|Africa News Digest
Food Emergencies in Sub-Saharan Nations
The Food and Agriculture Organization (FAO) of the UN issued its second Africa Report for 2005 on Sept. 28, "Food Supply Situation and Crop Prospects in Sub-Saharan Africa," which stated that 24 sub-Saharan African countries face food emergencies. The situation is worst in southern Africa, where about 12 million people need immediate emergency food assistance in the countries of Zimbabwe, Malawi, Swaziland, Lesotho, Mozambique, and Zambia.
In Malawi, about 40% of the population4.6 millionface food shortages, while in Zimbabwe the number of people at risk is estimated to be more than 3 million, or 25% of the population.
Regions of eastern Africa (Sudan and Somalia), central Africa (Burundi, Rwanda, Democratic Republic of Congo), and western Africa (Niger, Côte d'Ivoire, Guinea, Liberia, Sierra Leone) are all in need of assistance as well, according to the report.
Will Bush Administration Lift Sanctions Against Sudan?
The U.S. Assistant Secretary of State for Africa, Jendayi Frazer, after meeting Sudanese President Omar al-Bashir, told reporters in Khartoum Oct. 22 that Bashir had urged Washington to lift the embargo against Sudan. The Sudanese official news agency quoted Frazer as saying the Bush Administration would consider lifting the embargo, "especially economic sanctions," according to Sudan Tribune Oct. 22. It should not be overlooked that, if U.S. companies are to get access to at least some of Sudan's oil, the U.S. has to lift economic sanctions.
Uganda Not Cooperating with Probe of Garang's Death
Sudan's National Probe Committee (NPC)charged with investigating the crash of the Ugandan helicopter carrying Vice President John Garangsays that Uganda is not cooperating in the investigation. In a statement to the Khartoum daily Al-Ray al-Amm, NPC rapporteur Siraj Eddin Hamid said that important parts of the helicopter had disappeared from the crash site. Among the missing parts are "a part which clarifies whether the plane had a device for maps or not and which also determines the altitude at which the incident took place," in the paraphrase of the Sudan Tribune Oct. 26. He said that all parts of the helicopter had been photographed when the site was first visited, including those that are now missing.
The missing parts appear to be important for verifying the Ugandan government's claims about the craft.
Ugandan MP Blamed Museveni for Garang's Death
Ugandan Member of Parliament Aggrey Awori, of the opposition People's Progress Party, said, in connection with the helicopter crash that killed Sudanese Vice President Garang, that Uganda's Civil Aviation Authority regulations forbade rotor aircraft from taking off after 5 p.m. for a trip of more than an hour, but, "They took off after hours, definitely," for a trip lasting many hours. Awori's remarks were reported by Voice of America Aug. 9. Awori said that Ugandan President Yoweri Museveni should have advised his guest to stay in Kampala. He also said that, for a head of state, the weather forecast should have been up to date, and that "It was a bad combination of flying at night and bad weather [a combination which a pilot would not normally undertake]." Awori said he had earlier suggested replacing the executive helicopter, which was eight years old. He said parliamentary bodies to which he belongs would be investigating, including the Committee on Presidential and Foreign Affairs and the Committee on Defense and Internal Affairs.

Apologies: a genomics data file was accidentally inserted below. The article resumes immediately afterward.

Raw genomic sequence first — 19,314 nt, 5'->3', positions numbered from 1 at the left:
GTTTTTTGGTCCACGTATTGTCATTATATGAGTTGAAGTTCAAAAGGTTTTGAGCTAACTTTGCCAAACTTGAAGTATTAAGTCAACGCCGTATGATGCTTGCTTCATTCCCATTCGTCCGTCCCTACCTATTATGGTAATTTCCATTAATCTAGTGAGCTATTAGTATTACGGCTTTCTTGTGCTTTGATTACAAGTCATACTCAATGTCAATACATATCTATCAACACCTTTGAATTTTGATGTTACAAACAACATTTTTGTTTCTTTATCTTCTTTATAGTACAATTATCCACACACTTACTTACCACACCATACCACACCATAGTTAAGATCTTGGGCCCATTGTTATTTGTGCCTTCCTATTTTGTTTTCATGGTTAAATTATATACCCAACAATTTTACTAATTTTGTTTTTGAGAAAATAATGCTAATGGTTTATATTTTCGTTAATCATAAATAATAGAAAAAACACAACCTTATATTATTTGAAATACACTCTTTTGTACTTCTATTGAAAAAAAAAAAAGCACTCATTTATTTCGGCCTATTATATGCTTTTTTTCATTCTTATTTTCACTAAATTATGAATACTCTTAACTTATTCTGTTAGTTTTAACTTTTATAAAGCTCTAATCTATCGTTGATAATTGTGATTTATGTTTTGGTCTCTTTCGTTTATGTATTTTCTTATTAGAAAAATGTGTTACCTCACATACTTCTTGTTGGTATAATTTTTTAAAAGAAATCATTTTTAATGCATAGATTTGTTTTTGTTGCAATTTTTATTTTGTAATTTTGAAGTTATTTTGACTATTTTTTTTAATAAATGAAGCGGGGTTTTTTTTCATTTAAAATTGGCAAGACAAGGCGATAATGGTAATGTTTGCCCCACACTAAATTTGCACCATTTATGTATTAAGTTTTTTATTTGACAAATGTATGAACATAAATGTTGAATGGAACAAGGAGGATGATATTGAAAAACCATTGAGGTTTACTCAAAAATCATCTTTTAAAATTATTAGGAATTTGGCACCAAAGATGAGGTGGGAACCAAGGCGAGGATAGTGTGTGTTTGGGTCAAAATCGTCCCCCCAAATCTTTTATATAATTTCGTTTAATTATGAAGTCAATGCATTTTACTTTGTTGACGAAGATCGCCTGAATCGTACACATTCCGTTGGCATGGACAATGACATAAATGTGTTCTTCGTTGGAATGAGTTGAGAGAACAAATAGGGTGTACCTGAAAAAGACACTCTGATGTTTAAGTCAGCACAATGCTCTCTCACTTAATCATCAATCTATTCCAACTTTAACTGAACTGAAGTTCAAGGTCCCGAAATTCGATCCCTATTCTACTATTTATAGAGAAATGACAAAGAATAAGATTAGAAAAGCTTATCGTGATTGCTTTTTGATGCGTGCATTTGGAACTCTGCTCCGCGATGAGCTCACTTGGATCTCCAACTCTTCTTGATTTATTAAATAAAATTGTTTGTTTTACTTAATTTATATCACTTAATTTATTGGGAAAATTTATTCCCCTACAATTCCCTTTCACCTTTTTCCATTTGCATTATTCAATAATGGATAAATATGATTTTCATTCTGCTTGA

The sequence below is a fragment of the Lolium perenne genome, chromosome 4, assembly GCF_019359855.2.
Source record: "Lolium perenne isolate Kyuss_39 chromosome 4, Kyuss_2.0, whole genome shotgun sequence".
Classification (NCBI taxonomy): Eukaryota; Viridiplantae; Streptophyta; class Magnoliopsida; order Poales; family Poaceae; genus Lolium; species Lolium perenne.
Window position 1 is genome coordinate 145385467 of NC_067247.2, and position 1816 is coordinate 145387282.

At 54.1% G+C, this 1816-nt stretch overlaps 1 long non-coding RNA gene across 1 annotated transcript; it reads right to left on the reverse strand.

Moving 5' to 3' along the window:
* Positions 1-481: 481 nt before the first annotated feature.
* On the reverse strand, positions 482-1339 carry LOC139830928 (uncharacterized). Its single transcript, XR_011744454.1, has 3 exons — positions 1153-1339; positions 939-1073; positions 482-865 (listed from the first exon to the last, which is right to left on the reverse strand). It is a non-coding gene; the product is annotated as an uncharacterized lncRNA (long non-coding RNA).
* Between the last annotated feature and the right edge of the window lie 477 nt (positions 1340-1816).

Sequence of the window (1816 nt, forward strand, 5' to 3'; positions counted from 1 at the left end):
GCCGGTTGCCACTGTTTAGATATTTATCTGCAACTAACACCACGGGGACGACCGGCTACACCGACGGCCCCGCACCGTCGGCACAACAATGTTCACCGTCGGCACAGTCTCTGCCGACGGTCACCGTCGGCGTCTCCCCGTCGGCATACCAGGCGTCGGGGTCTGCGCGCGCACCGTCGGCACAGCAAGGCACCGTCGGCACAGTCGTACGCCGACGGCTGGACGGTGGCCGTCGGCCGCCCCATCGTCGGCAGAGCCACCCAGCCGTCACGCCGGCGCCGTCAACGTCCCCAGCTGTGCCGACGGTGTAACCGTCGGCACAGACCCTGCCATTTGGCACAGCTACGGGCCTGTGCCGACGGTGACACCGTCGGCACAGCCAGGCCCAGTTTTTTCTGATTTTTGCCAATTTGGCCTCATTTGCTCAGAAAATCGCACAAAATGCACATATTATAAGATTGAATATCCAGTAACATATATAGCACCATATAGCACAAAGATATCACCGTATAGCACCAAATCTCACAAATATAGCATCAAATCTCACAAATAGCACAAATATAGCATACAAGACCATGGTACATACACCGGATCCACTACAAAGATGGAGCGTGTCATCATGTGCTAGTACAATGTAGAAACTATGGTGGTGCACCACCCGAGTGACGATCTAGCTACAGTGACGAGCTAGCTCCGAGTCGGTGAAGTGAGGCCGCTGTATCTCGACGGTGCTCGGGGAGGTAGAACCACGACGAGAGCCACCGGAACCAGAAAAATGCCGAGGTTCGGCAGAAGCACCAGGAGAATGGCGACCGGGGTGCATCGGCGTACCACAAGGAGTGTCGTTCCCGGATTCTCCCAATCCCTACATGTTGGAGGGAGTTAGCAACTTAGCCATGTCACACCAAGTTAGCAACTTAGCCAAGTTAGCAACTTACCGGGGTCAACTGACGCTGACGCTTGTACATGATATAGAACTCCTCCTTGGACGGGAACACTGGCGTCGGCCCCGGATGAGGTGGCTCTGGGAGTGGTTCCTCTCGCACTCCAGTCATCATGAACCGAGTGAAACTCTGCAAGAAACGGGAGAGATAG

The government, however, denied responsibility for the crash and claimed the craft had been recently upgraded and provided with new altimeters, weather radar, and equipment to identify terrain features and an audio warning when approaching mountains, according to the Voice of America story.
Did Museveni Arrange Garang's Death for Bush Administration?
Grands-Lacs Confidentiel, a nationalist newsletter from DR Congo, claimed that Ugandan President Museveni arranged Garang's death on behalf of Washington, in a story titled, "Mission Accomplished: Museveni Signs the Death Warrant of John Garang," in its Sept. 5 issue. It claimed that Washington discreetly sent high-level negotiators to Khartoum to secure access to Sudanese oil, and Khartoum asked for Garang's head in exchange. As a faithful tool of Washington, Museveni did the dirty work, the newsletter claims. While Grands-Lacs Confidentiel claims to have gotten its information from a Ugandan army officer, internal evidence suggests that most of the picture is the newsletter's own conception.
Historian: Bouteflika Gov't Has Destroyed Judicial Independence
Algerian historian Daho Djerbal, in a commentary in the Arab Reform Bulletin of October 2005, reports that Algerian President Abdel-Aziz Bouteflika has crushed the independence of the judiciary since his re-election in 2004. He writes, "Under the pretext of reforming the judiciary, judges who were unenthusiastic about the Presidential initiative [the referendum for the so-called Charter for Peace and National Reconciliation] have been forced to retire from office or disbarred. The Council of State, the Supreme Court, and the Constitutional Court have been emptied of those defending judicial independence in the face of executive power. Similarly, those in civil society and the political arena who voice opposition have been silenced." Djerbal states that the Charter tramples on the broad principles of justice and on the Algerian penal code.
Since 2000, writes Djerbal, Bouteflika's government "has been able to secure its hegemonic position with the support of the West," and "a new oligarchy seems to be setting up under the cover of noisy ceremonies that glorify 'civil peace and reconciliation.'"
Djerbal is professor of history at the University of Algiers and director of the Algerian Journal of Social Criticism (NAQD, www.revue-naqd.net).